Israeli Tech Exits Plummet in 2017, Report Says
Israeli-related technology companies were sold for $1.5 billion in the first half of 2017 – less than a third of the lowest annual total in the past five years, a new report says
In the first six months of 2017, Israel-linked technology companies were sold for $1.5 billion, shy of a third of the lowest annual total since 2012, a new report says.
Compiled by Israel-based research firm IVC Research Center and Israel-based law firm Meitar Liquornik Geva Leshem Tal, the report does not take into account Intel's acquisition of Jerusalem-based Mobileye as the deal is expected to be finalized in the second half of 2017.
The $15.3 billion deal, an all-time record in the local hub, will bring the aggregated annual worth of acquisitions to a record high. Given the outsized impact of the single deal, the dip in the first half of the year is a worrying sign, say analysts and industry executives.
Deals accounted for in the report include the all-Israeli acquisition of popular New-York based on-demand ride-hailing service Juno by rival Gett, a predominantly equity deal, and the $170 million acquisition of electronics firm Servotronix by the Chinese electric appliances manufacturer Midea.
The biggest deal accounted for in the report is the acquisition of Israel-based Valtech Cardio by California-based Edwards Lifesciences for $340 million.
57 deals and public floats accounted for in the report averaged at about $34 million, a significant drop compared to an average value of $87 million dollars in 2016.
“Not enough companies were sold in the past six months and too few deals reached the mid-high price range venture funds are aiming for”, said Koby Simana, CEO of IVC Research Center.
The dip may be attributed to global changes in financial regulation in the U.S. and China, including the prospect of changes in U.S. tax policies and China’s clampdown on overseas spending, explained Alon Sahar, a partner at Meitar Liquornik Geva Leshem Tal.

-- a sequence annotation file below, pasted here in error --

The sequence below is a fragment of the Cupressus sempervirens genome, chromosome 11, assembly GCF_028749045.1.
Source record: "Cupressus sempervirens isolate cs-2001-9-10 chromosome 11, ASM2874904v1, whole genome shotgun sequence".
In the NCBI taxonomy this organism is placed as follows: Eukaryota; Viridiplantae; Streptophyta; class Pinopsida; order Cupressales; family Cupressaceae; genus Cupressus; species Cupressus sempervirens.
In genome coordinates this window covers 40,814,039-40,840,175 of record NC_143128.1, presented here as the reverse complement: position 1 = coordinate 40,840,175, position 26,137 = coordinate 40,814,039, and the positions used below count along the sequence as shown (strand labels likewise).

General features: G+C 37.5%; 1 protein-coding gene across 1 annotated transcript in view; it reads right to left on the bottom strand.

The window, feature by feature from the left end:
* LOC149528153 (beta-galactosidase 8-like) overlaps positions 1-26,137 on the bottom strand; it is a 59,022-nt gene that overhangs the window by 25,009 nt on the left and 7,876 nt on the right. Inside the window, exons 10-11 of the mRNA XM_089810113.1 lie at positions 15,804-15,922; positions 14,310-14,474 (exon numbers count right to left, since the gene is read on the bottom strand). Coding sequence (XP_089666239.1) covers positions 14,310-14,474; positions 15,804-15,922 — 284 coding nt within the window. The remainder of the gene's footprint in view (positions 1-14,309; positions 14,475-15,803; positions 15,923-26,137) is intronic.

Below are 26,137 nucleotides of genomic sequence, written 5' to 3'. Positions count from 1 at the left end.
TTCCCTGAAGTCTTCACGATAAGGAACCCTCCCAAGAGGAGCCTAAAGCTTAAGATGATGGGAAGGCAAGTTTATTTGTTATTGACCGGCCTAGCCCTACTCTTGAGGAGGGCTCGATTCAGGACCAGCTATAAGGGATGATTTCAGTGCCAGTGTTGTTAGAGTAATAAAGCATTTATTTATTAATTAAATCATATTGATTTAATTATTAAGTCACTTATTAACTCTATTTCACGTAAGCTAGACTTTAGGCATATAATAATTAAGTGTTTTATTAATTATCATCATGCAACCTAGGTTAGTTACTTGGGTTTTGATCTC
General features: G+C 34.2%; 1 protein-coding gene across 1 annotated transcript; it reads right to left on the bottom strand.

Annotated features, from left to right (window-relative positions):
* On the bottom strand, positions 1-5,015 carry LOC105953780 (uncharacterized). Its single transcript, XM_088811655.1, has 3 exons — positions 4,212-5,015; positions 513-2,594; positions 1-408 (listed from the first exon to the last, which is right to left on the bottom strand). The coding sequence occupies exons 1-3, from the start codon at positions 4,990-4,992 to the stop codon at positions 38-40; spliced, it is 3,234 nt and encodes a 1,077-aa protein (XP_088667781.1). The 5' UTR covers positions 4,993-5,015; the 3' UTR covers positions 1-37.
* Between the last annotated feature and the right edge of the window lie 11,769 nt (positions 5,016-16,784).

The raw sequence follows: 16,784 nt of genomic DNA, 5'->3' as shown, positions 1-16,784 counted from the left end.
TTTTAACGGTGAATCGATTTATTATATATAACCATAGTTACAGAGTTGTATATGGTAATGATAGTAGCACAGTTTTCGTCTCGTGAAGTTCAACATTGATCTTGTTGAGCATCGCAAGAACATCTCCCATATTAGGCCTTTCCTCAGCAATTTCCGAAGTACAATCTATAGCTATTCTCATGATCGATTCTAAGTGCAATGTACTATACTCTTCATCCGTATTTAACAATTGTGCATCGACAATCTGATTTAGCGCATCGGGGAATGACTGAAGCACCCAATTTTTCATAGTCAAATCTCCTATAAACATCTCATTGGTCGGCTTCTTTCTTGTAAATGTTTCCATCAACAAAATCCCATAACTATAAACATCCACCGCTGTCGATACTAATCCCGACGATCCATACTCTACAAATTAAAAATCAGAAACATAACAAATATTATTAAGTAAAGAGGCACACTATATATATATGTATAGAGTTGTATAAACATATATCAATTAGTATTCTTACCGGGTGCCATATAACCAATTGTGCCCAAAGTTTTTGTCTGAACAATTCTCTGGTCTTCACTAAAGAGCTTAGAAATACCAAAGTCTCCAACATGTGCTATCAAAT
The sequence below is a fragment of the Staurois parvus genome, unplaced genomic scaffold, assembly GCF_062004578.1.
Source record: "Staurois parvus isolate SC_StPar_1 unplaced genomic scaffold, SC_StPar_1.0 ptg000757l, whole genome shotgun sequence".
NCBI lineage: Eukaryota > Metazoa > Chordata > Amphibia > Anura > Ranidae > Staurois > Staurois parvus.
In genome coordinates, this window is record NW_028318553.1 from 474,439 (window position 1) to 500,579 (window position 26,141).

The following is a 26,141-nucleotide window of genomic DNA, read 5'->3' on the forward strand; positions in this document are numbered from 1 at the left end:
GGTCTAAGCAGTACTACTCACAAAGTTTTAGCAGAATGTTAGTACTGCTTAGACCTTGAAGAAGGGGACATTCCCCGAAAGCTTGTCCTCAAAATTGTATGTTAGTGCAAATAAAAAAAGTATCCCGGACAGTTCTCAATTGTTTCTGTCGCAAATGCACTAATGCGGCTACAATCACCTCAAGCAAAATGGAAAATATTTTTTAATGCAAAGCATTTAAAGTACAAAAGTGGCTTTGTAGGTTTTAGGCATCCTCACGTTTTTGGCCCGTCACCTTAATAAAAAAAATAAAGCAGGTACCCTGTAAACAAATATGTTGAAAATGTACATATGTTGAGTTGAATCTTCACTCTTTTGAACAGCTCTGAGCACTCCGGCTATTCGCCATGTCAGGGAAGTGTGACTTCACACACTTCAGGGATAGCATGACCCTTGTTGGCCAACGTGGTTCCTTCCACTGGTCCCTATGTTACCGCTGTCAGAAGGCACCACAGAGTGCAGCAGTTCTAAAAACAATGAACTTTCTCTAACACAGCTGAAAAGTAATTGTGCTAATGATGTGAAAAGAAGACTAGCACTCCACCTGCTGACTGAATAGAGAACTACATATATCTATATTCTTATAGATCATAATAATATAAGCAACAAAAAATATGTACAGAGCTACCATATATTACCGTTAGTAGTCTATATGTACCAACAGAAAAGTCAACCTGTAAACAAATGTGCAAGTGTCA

"New tax laws will affect how Americans manage their money as well as the model underlying deals that are underway. Regulatory restrictions in China slowed down the previously upbeat activity on part of Chinese buyers and prevented Israeli companies from negotiating with potential buyers from China”, said Mr. Sahar.
Many of the buyers active in the Israeli market are undergoing changes related to their core businesses, resulting in lengthier acquisition processes, Mr. Sahar said. Once the new corporate strategy is in place, he added, “those organizations turn to implementation, many times through acquisitions”, he added.
Mr. Sahar added that at times the companies bought are at the center of the strategic change the buyer is undergoing, as in the case of the Intel-Mobileye deal. Other times the acquired company is just a missing piece in the puzzle, he said pointing to Microsoft as a company utilizing this strategy. After a years-long acquisition freeze in Israel, Microsoft acquired several Israeli cyber-security companies over the last few years, becoming the most active buyer in the Israeli market.
Another explanation for the drop in acquisitions and public floats is the easier access companies have to capital at growth stages, according to Dan Shamgar, a senior partner at the law firm. The number of organizations making late stage investments and the capital available for funding growth is higher than ever before, Mr. Shamgar added.